Finding the right balance

By Robyn Yousef

Amy Chua's stand as outlined in Battle Hymn of the Tiger Mother has created widespread interest and prompted experts and parents into asking questions. Photo / Supplied
Amy Chua's stand as outlined in Battle Hymn of the Tiger Mother has created widespread interest and prompted experts and parents into asking questions. Photo / Supplied

Amy Chua is unashamedly a 'Tiger Mother'. Her daughters were never allowed to go to sleepovers, have playmates, be in a school play, watch television or play computer games. They were also forbidden to choose their own extra-curricular activities, play any instrument other than the violin or piano and any school grade less than an A was out of the question.

While there's been plenty of negative reactions to Chua's book, Battle Hymn of the Tiger Mother, for what many perceive as cruel and over-the-top parenting, her teenage daughters (now 15 and 18) have excelled and they're still loyal to her.

Chua calls her parenting style the "Chinese Way", saying Westerners let their children waste too much time and don't prepare them well for the future.

Some critics say she wrote the book with her tongue firmly in her cheek, while others are more upset about the stereotyping of Chinese and Western cultures by this Chinese-American than her draconian parenting methods.

But local child health professionals are pointing out some strong positive concepts from Chua's book. Dr Hugh Clarkson, who has nearly 30 years experience as a child, adolescent and family psychiatrist, says it sparks some interesting points.

"Definitely some Kiwi parents really struggle to set limits for their children as they are concerned it will damage their relationship if they ask too much. There is no doubt about it; different cultures do have different emphases on different values. Every culture wants their children to do well and have different ideas about how best to achieve that," he says.

"As a generalisation, Chinese parents focus on hard work and discipline aimed at academic success, while Kiwi parents focus on fostering good self-esteem. They want to give their kids a good experience of childhood.

"Of course, that doesn't mean Chinese parents want their children to have an unhappy childhood, nor do Kiwi parents not want their children to achieve well. No matter which culture, parents worry about getting the balance right. Sometimes you have to upset kids to get the best out of them. But they do differ in ability so pushing isn't always right."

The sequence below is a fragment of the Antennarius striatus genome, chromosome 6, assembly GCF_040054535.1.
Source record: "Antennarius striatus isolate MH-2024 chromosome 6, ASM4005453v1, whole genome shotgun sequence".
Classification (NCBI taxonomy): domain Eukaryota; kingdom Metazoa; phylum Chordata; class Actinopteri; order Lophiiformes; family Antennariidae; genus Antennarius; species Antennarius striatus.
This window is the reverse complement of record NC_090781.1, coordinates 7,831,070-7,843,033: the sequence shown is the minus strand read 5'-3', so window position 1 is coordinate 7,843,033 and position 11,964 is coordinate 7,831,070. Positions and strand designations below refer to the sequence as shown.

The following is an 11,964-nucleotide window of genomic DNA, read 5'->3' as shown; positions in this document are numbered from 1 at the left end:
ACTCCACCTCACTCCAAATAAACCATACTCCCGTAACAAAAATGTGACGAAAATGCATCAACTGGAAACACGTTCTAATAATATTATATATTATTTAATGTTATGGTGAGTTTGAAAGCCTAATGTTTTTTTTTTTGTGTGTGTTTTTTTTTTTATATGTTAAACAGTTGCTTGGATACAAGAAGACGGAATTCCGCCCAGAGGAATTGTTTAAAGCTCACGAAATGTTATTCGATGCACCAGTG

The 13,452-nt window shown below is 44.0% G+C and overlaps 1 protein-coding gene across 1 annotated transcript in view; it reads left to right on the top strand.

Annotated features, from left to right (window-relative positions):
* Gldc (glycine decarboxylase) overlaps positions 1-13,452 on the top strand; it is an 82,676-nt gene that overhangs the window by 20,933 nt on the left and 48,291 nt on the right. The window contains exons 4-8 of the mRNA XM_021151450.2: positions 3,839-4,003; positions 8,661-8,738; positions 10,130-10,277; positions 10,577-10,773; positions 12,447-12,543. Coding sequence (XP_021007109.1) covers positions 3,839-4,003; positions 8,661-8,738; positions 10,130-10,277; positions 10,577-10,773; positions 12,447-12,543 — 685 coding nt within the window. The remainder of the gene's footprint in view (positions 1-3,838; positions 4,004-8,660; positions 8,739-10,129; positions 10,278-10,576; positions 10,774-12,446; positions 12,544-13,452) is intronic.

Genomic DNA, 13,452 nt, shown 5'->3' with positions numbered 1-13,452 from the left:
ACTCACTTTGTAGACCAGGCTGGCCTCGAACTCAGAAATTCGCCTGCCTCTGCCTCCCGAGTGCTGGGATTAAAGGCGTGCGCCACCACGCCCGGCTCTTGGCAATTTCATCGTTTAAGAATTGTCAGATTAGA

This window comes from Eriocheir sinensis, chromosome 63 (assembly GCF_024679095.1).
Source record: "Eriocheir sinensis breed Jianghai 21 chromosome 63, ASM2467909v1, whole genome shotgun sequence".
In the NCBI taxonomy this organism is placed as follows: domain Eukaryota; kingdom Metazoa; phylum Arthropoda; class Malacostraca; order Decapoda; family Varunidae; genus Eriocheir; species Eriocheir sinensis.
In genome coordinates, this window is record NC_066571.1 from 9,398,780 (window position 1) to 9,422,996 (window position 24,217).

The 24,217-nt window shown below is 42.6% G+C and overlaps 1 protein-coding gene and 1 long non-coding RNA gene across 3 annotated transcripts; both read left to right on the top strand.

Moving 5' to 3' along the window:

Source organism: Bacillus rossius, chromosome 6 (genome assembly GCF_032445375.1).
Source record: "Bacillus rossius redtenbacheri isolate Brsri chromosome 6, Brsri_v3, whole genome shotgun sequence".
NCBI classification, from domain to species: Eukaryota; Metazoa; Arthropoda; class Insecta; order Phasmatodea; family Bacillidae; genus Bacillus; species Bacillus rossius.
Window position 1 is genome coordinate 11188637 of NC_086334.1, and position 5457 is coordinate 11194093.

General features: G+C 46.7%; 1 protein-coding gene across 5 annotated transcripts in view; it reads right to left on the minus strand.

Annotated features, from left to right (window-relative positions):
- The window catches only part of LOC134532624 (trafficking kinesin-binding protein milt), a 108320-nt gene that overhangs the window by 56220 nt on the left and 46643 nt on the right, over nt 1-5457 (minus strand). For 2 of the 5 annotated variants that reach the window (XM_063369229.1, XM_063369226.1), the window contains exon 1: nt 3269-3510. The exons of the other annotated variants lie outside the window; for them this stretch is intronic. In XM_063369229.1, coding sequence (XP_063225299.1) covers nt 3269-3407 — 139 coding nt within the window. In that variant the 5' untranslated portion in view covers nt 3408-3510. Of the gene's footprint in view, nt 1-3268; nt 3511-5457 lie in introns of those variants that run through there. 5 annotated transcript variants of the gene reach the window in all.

Chua wrote about supervising music sessions so gruelling that one girl left tooth marks on the piano. She believed her daughters' competence had to be improved before they could enjoy playing music; when it became fun.

"If we simply lavish praise on our kids, we forget that often they have to work hard at something before they can do it reasonably well and therefore enjoy it more," Clarkson adds. "But, it's really all in how we balance our parenting."

Chua's opinions do have a place, according to Lynn Berresford, who as a psychologist has more than three decades experience working with children, teenagers and adults with exceptional needs. She has been the Gifted Education Centre consultant psychologist since it was established in 1995 and is the director of the Indigo Assessment and Counselling Centre.

Berresford believes there is a swing back to a less permissive way of parenting. "Whenever a pendulum swings to an extreme it is natural for the opposition extreme to become stronger. Parenting history is full of examples.

"At the present time, the Chinese and Indian families we see generally do appear to have a clearer articulated education focus than some Kiwi families," she says. "The Kiwi approach can at times be anything but relaxed. Many Kiwi parents' focus is on providing the very best to meet their children's education needs and their children's interests such as sports, music or drama."

Berresford commends Chua's stand because it has created widespread interest, prompting some experts and parents into asking questions. "There is no one homogenous correct stand on parenting. Our children are different, our expectations can be different. It is important to beware of hypotheses and generalisations.

"Be in the moment with children, connect with who they are and what they need," she suggests. "One moment it will be the right action for all to be an Amy Chua and the next moment it will be the right action to allow your child to choose - just be sure that all of the choices given are ones you would also choose."

- NZ Herald

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